In a recent filing, lawyers for Elon Musk claimed that Twitter misrepresented information about the company and its key metrics, and distorted its value in order to cause the billionaire to agree to buy the social media platform at an inflated price.
The allegations were detailed in a countersuit made public Thursday. The filing alleges that Twitter made statements in its Securities and Exchange Commission disclosures that were far from true and contain numerous misrepresentations or omissions that distort Twitter's value. Twitter said its disclosures to the SEC are accurate and that the company misrepresented nothing. The claim that Musk was hoodwinked into signing the merger is as implausible and contrary to reality as it sounds, and it is alleged that Musk is making excuses to escape the agreement.
Musk sued Twitter last month after Musk tried to back out of a deal to buy the company for $54.20 per share, or $44 billion, and take it private. Since Musk first made his bid for Twitter in April, the social media platform's share price has fallen to $41, leading some to speculate that Musk is simply looking for a lower price for the company.
Musk has accused Twitter of withholding data about the volume of fake and spam accounts on its site, arguing that the company has been misleading investors about how many active users it truly has. The countersuit focuses on those accounts and active user numbers.
In the past, Twitter has responded to those claims by saying it has given Musk all the information he asked for.
Now, Twitter is going to court to force Musk to follow through on the sale.
Musk's bid for the company has taken several twists and turns in the last four months, and is one of the many twists and turns that Musk has taken in the last four months.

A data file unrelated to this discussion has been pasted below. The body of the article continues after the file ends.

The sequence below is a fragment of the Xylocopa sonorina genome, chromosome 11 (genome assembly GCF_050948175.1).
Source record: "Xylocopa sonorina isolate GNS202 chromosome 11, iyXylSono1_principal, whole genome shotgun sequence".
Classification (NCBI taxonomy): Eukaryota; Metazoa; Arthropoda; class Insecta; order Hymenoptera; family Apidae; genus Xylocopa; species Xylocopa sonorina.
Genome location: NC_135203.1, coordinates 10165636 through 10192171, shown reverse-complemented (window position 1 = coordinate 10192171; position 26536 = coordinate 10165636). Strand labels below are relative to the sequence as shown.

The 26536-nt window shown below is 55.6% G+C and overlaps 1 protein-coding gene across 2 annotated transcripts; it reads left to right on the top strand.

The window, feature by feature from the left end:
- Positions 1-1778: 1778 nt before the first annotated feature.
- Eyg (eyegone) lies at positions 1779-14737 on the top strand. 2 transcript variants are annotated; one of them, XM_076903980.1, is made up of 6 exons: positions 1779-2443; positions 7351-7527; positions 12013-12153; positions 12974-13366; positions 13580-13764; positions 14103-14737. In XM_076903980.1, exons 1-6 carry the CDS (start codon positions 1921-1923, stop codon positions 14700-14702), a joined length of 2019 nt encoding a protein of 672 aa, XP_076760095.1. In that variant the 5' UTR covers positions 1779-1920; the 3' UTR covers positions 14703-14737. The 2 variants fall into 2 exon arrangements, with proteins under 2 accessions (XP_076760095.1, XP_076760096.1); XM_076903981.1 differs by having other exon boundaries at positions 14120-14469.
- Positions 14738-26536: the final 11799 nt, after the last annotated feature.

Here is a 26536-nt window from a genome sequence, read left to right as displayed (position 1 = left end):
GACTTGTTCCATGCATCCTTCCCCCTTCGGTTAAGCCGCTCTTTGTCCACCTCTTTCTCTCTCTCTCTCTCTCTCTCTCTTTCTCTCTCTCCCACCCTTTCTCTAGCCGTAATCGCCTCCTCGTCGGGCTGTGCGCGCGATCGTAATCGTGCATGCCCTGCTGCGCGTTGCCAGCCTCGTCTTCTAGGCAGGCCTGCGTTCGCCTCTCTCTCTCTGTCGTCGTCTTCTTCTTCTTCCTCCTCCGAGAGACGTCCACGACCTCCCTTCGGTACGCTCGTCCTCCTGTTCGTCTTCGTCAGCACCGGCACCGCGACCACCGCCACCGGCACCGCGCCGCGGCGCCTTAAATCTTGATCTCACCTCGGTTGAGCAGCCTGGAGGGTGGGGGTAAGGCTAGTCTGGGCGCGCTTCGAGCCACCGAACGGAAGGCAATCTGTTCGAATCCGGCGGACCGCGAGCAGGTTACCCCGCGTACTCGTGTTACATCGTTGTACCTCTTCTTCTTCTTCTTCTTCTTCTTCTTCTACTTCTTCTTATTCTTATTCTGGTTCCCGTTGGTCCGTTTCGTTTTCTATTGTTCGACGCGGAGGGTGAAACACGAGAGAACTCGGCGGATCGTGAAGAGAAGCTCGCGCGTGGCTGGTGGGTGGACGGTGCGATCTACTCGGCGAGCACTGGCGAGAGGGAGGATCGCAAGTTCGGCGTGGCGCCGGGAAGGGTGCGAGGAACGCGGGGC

It all started when Musk became Twitter's largest public shareholder in April, declaring holdings of more than 9% of the company's stock.
Musk was going to take a seat on Twitter's board of directors in connection with his stake. That changed at some point, and he put together a bid to buy Twitter outright.
Musk said in an April 14 letter sent to Bret Taylor, Chair of Twitter's board, that I invested in Twitter because I believe in its potential to be the platform for free speech around the world. The initial reaction to the bid was to adopt a so-called poison pill provision that would have created more shares of the company in order to dilute the value of Musk's holdings.
By the end of the month, Musk had made his 11 figure offer to buy Twitter, and the social media company reversed course, deciding Musk's $44 billion valuation of the company was the best price it would get its shareholders. On April 25, it accepted Musk's bid.
By May, Musk said that he was putting the deal on hold due to issues with how many fake and spam accounts were on the site. In official filings, Twitter had stated that no more than 5% of the accounts on its site fell into that category, raising questions about Musk's motivations behind his apparent backpedaling.
Between the time Musk made his offer for $54.20 per share and his assertion that he was pausing the deal, Twitter's share price had fallen to as low as $45.
The dispute was brought up by Musk and Twitter, which could not come to an agreement on how to deal with it. The lawyers for Twitter and Musk have set a trial date in October to argue the dispute in Delaware Chancery Court, the main jurisdiction in the U.S. for settling business matters.